Will the Real Joe McKnight Please Stand Up?

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Status: In Progress  |  Genre: Humor  |  House: Booksie Classic
I attended high school in Kentucky in the 1970s. This was before we had computers, cell phones or even iPods. But the students at my high school cleverly entertained themselves by creating a fictional student named Joe McKnight.

Submitted: July 11, 2017

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Submitted: July 11, 2017

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From 1977 to 1980, I attended high school in Kentucky. There was nothing unusual about my high school. Like a lot of other high schools in the 70s, we had our subcategories of students: geeks, rednecks, jocks, cheerleaders, etc. The school usually reeked of pot, since not only the students but also a lot of the teachers smoked it regularly. I can't say for sure whether pot was the source of the creativity, but we had some very clever and creative students who kept us all entertained.

One group of boys in particular; John, Kevin, Tony and Frank, came up with some of the school's most awesome pranks. These boys were all in my graduating class, so I knew them pretty well. Pranking the teachers was common practice, as it is at many high schools. But our pranksters were excellent students. They kept the pranks fun, harmless, and if at all possible, anonymous.

Kevin was in my history class. The history teacher, Mrs. Dallaire, was a bleach-blonde air head. After giving us a reading assignment, she would step into the hall and gossip with the teacher next door, Mrs. Clark. She paid no attention to what we were doing while she conversed with Mrs. Clark. That gave Kevin his golden pranking opportunities.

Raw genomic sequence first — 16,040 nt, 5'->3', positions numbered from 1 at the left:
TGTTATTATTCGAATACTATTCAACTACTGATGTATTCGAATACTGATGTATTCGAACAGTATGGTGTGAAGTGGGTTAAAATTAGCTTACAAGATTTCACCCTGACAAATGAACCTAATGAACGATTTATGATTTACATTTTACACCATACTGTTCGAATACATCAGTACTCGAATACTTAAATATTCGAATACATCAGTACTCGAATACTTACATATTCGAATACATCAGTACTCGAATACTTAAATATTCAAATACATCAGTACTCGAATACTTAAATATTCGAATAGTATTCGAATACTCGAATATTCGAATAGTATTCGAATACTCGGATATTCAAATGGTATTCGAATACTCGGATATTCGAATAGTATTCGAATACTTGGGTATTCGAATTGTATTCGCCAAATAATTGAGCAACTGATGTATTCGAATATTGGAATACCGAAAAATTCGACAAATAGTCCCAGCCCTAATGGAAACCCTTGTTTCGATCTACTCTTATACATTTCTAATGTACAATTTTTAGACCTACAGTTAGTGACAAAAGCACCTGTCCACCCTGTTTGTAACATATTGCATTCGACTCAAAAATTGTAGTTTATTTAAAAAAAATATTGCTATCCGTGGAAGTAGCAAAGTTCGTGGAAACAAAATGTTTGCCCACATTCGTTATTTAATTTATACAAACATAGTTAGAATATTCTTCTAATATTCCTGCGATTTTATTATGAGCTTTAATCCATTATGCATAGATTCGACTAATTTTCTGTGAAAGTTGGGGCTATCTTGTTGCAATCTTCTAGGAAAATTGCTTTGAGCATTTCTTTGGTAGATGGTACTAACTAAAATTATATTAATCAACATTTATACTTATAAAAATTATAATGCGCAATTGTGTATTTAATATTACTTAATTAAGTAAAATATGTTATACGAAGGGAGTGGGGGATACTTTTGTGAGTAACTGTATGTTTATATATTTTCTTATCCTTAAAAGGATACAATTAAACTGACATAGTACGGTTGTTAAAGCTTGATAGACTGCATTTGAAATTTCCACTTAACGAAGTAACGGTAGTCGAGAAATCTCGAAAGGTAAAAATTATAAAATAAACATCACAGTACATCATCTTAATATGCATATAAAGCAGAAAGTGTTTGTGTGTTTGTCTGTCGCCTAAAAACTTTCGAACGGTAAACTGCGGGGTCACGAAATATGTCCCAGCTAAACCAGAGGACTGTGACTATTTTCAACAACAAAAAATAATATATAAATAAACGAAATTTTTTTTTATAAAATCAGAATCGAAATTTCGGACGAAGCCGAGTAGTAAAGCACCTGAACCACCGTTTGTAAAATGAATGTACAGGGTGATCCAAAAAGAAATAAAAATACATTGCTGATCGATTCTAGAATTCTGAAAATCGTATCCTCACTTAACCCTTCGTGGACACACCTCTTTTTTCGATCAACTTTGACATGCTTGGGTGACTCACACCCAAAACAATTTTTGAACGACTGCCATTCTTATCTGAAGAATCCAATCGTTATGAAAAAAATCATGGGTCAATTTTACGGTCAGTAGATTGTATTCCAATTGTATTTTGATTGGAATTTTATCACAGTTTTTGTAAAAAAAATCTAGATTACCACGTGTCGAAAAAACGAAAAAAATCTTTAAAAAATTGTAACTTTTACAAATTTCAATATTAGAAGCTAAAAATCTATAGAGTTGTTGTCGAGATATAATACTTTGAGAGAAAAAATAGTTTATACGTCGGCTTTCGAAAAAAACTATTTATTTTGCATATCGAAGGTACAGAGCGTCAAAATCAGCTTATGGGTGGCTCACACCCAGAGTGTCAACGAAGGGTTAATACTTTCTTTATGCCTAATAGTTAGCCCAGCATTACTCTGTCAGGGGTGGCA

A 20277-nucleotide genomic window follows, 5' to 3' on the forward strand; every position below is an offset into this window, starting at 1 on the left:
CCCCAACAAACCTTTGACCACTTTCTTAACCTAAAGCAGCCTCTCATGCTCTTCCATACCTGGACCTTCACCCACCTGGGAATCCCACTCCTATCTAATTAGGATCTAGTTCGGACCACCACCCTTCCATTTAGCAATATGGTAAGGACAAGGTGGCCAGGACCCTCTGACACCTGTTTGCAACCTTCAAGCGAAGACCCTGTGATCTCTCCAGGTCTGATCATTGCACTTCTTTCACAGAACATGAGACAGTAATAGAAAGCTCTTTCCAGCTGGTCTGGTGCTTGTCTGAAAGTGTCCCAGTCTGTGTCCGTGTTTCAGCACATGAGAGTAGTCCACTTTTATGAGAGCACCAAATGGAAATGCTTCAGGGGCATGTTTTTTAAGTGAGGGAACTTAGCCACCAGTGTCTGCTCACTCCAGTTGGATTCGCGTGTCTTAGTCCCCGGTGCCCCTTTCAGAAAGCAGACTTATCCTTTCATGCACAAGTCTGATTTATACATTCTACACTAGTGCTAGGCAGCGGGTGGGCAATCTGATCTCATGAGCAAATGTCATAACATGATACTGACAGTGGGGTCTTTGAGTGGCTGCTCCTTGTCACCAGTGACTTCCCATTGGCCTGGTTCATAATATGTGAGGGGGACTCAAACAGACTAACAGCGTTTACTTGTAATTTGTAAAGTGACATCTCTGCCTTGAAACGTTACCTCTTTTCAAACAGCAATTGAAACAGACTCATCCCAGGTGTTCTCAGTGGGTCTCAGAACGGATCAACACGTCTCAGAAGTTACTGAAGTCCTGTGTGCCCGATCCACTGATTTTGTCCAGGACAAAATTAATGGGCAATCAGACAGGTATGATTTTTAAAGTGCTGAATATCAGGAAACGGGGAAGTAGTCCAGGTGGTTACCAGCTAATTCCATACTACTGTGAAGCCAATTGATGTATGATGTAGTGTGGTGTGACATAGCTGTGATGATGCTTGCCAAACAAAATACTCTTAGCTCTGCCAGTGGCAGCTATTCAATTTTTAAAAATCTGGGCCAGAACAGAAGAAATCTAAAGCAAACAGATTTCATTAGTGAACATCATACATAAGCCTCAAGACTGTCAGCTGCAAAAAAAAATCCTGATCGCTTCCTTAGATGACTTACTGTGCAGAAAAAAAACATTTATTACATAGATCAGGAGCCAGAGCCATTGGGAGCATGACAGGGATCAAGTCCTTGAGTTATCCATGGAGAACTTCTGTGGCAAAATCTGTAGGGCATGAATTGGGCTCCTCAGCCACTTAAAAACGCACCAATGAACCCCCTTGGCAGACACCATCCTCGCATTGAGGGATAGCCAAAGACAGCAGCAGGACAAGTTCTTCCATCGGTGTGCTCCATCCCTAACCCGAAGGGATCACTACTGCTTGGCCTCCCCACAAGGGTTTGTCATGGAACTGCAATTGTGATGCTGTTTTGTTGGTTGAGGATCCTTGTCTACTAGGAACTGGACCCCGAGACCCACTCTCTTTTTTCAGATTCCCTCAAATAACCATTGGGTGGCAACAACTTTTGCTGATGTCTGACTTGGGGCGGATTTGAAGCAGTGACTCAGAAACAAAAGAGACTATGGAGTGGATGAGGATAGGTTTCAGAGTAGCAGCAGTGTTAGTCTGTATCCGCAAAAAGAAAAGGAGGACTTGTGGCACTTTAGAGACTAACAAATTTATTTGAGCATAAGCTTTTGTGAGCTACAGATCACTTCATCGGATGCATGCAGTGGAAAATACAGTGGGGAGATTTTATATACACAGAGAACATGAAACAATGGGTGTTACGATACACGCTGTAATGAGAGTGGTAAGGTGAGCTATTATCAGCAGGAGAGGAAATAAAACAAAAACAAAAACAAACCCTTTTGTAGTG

One prank Kevin liked was having everyone scoot their desks just a little bit closer to the chalkboard every time Mrs. Dallaire wasn't paying attention. This was subtle, but one day Mrs. Dallaire was writing on the chalkboard, she turned around, and suddenly we were in her face.

"Oh, my!" Mrs. Dallaire exclaimed in her Southern accent. "We seem to be too crowded in this room!"

Kevin kept a couple of bottles of pop in Mrs. Dallaire's coat closet, along with some styrofoam cups. He would pass the cups around and pour us all some pop. We had those wonderful old desks with book holders underneath, so we stuck our cups of pop in the book holder when Mrs. Dallaire stepped back in the room.

One day Kevin brought a radio to school and put it inside the book holder in his desk. When Mrs. Dallaire would turn around, Kevin would crank the music up.

"I hear music!" Mrs. Dallaire would say. She always went out in the hall and looked around to see where the music was coming from, which is when Kevin would turn it off. 

"Never mind, it's gone now," Mrs. Dallaire would state, continuing with our lesson. 

Kevin repeated this prank over and over again, but Mrs. Dallaire never noticed it was his radio.

A prank Kevin did on Mrs. Dallaire that we all really liked was the day she was going to use the pull-down screen to show us a film. Kevin lined the top of the screen with M & Ms. When Mrs. Dallaire pulled the screen down, all the M & Ms poured down on her and she slipped around on them on her high heeled shoes.

Those are some good examples of pranks, but they don't compare to the two biggest pranks the boys pulled.